Last week I came back from 2 weeks Guatemala. I conducted a technical needs assessment mission on the Aids to Navigation and Vessel Traffic Service delivery.
On arrival I had a meeting with several Vice Ministers and I must say, although they have a military background, the atmosphere was very relaxed. There were long working days, I travelled by car from Guatemala City to Port of Quetzal on the Pacific side and then all the way to the Caribbean side. And finally, back to Guatemala City to brief the Ministry on my findings. I packed and unpacked my bags 4 times but it was really worth it. Guatemala has some impressive nature, beautiful mountains and an active volcano. And when compared to other countries in the region you see many indigenous people.
That really gives the feeling of being in Central America. I was lucky to well know my local point of contact, Hugo Estuardo, as I trained him in Suriname this summer.
The whole mission was in Spanish language so I was accompanied by a translator. He is the IALA Councillor for Chile, a Coast Guard officer and Aids to Navigation expert. I had never met James before and although he is not very talkative he is a great guy. A little bit macho, but that is not an issue for me, actually it can be quite charming.
From the moment we met in Panama airport I got aware James is a diehard Coast Guard type. Well prepared and approaching all situations very procedural, in other words, perfect for my mission. Being in a Spanish speaking region he took the lead with regard to our travels and I used this occasion to brief him on the mission ahead. During our flight from Panama to Guatemala we were busy discussing the approach that I would take to inform the Ministry. In this work all is diplomacy and I wanted to make sure that he understood the nuances in my speech well. I prepared everything in written speeches but depending on the atmosphere or tension on certain subjects I would adjust this. It was important that he would be aware of this subtle change in my speaking for his translations. I can tell he had a hard job during the mission but did fantastic.
When we arrived, and left the airplane I was a little surprised that the other passengers were not really in a hurry to get out. Walking in the tube I had a feeling in the back of my mind that something was not OK. I wanted to check with the cabin crew but when I made a remark, clearly the face of James told me that all was under control. Meanwhile I send a message to Hugo Estuardo that we would be checked out shortly. It took a while before he replied and he was surprised that we already arrived but informed that he would leave immediately for the airport. I was a little disappointed that he was not waiting at the airport already. After passport check we only had to pick-up our luggage and off to the hotel. Only both of our suitcases did not arrive and finally we went to the airline office for a luggage claim. James meanwhile went to a tourist booth to get some brochures of Guatemala. I mentioned to James that I always have 2 sets of working clothes in my cabin luggage but I was happy to join the next day for shopping a suit and shirts. While we were waiting I vaguely remembered that I saw a ticket proposal weeks ago for one of my travels (and I have many) with a red line saying: stop in San Jose. I looked around to see if there was a name of an airport and finally I asked James: “Are you sure we are in Guatemala”. I wish I had made a video of his face at that moment. A few minutes later we found out that we were in Costa Rica, at 10 PM, without luggage. Apparently, the airplane made an extra stop but this was not explicitly mentioned.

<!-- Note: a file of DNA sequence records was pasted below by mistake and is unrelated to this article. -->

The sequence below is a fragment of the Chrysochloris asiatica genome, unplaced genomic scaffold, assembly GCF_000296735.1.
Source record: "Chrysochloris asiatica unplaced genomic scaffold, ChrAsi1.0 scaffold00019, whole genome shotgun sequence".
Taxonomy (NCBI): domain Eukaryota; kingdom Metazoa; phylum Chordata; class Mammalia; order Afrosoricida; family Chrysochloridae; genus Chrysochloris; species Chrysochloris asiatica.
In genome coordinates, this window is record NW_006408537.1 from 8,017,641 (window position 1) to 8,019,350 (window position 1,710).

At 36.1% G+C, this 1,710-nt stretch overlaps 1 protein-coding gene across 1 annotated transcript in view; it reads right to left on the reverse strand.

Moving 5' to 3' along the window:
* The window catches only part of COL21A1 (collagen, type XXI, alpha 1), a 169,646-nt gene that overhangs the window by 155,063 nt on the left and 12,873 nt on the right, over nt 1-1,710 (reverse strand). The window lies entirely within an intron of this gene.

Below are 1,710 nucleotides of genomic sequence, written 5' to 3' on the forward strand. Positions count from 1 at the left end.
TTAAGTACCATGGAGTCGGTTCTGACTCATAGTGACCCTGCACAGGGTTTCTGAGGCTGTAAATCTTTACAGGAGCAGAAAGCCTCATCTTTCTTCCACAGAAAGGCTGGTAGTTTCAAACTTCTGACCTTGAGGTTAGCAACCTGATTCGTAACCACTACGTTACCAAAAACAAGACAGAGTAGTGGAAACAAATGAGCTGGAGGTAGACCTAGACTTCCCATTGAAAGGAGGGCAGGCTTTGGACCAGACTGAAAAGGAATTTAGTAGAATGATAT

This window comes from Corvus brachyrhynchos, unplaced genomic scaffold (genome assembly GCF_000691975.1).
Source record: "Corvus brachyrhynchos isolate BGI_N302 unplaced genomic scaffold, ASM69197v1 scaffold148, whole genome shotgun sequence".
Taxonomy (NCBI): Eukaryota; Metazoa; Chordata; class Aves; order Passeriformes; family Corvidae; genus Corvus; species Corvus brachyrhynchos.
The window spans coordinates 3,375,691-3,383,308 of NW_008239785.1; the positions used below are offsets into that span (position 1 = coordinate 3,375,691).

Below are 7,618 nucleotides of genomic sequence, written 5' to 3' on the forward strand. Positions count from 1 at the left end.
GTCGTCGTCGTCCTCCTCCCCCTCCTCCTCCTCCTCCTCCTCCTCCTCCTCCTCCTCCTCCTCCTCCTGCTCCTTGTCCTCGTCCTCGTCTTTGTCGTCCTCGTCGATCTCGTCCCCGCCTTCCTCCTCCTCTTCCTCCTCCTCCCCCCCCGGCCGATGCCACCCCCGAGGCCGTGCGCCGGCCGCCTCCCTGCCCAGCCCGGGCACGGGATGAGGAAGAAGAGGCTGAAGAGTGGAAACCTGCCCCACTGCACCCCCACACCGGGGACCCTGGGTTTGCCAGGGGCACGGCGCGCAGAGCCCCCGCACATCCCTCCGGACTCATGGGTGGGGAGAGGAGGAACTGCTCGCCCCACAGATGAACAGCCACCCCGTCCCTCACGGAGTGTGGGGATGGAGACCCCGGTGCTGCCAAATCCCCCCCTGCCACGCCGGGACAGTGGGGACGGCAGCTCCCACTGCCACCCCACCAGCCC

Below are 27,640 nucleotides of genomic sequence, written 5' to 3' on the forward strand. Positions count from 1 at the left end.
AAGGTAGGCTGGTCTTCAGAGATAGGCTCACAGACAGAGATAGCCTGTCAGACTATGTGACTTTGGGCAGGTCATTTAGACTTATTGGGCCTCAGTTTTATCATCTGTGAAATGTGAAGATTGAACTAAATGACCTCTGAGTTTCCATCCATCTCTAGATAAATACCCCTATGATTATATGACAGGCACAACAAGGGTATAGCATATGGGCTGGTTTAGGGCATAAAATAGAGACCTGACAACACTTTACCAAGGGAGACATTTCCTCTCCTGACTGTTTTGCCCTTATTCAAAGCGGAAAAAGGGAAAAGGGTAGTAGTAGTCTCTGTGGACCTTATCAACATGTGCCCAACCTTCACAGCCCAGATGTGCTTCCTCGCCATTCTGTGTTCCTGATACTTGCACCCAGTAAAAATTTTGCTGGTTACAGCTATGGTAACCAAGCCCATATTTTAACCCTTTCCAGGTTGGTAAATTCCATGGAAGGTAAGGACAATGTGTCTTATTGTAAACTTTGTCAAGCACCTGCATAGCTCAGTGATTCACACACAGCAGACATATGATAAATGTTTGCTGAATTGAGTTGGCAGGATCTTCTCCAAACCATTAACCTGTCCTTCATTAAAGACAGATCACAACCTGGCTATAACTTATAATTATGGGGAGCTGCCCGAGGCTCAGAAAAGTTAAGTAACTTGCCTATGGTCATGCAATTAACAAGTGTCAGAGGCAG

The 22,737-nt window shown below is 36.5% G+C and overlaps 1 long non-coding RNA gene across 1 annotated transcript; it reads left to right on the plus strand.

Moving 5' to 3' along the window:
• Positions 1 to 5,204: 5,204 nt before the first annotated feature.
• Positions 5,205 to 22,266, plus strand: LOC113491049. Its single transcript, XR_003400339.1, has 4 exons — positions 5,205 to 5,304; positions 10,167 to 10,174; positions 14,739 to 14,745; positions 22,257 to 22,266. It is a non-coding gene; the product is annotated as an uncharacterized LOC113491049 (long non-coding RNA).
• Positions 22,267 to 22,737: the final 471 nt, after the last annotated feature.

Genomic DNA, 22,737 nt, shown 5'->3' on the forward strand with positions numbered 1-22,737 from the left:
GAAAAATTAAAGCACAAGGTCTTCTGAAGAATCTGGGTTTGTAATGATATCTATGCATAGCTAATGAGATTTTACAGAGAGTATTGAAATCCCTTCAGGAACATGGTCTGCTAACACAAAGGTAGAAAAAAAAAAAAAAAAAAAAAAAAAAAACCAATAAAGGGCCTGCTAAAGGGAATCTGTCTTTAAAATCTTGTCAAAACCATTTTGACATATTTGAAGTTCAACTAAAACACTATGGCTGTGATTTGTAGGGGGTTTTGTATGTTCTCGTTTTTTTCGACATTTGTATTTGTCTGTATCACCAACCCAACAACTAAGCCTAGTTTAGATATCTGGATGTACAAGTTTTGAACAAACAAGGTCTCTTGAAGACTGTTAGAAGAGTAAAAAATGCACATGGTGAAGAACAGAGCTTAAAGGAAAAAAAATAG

Later I questioned myself what went wrong. I had just met James a few hours ago and I did not want to come across as a control freak. Also by checking things too much I could have hurt his ego so I decided to let go. I so often check and double check, but now this was not needed as I was no longer alone on a travel. I had a similar experience when traveling with my colleague Mahdi from Bahrain. We almost missed a flight as he thought that I would take care of our departure time and I thought he would do so. I am a little old fashion (and lazy) when traveling with guys, I always let them take the lead. I travelled many times with my colleague Tuncay from Turkey and he even informs me that I have 5 minutes left to go to the toilet before we have to leave to the gate. Or he checks in for my flight to make sure that I have the best seat. He would protect my bags with his life. The moment I got aware of his effectiveness I just enjoyed eating, drinking, shopping and reading a good book at the airport. Sometimes when we are on a job together I transfer via Istanbul because from then onwards I am spoiled like a child.
I must say that after this extra stop in Costa Rica, I turned back to my control freak mode. But James managed the rest of our travels with military preciseness. And together this resulted in a successful mission and great time in a beautiful country with fantastic people.
Next on my list is Costa Rica. I already have the brochures for nice tourist visits…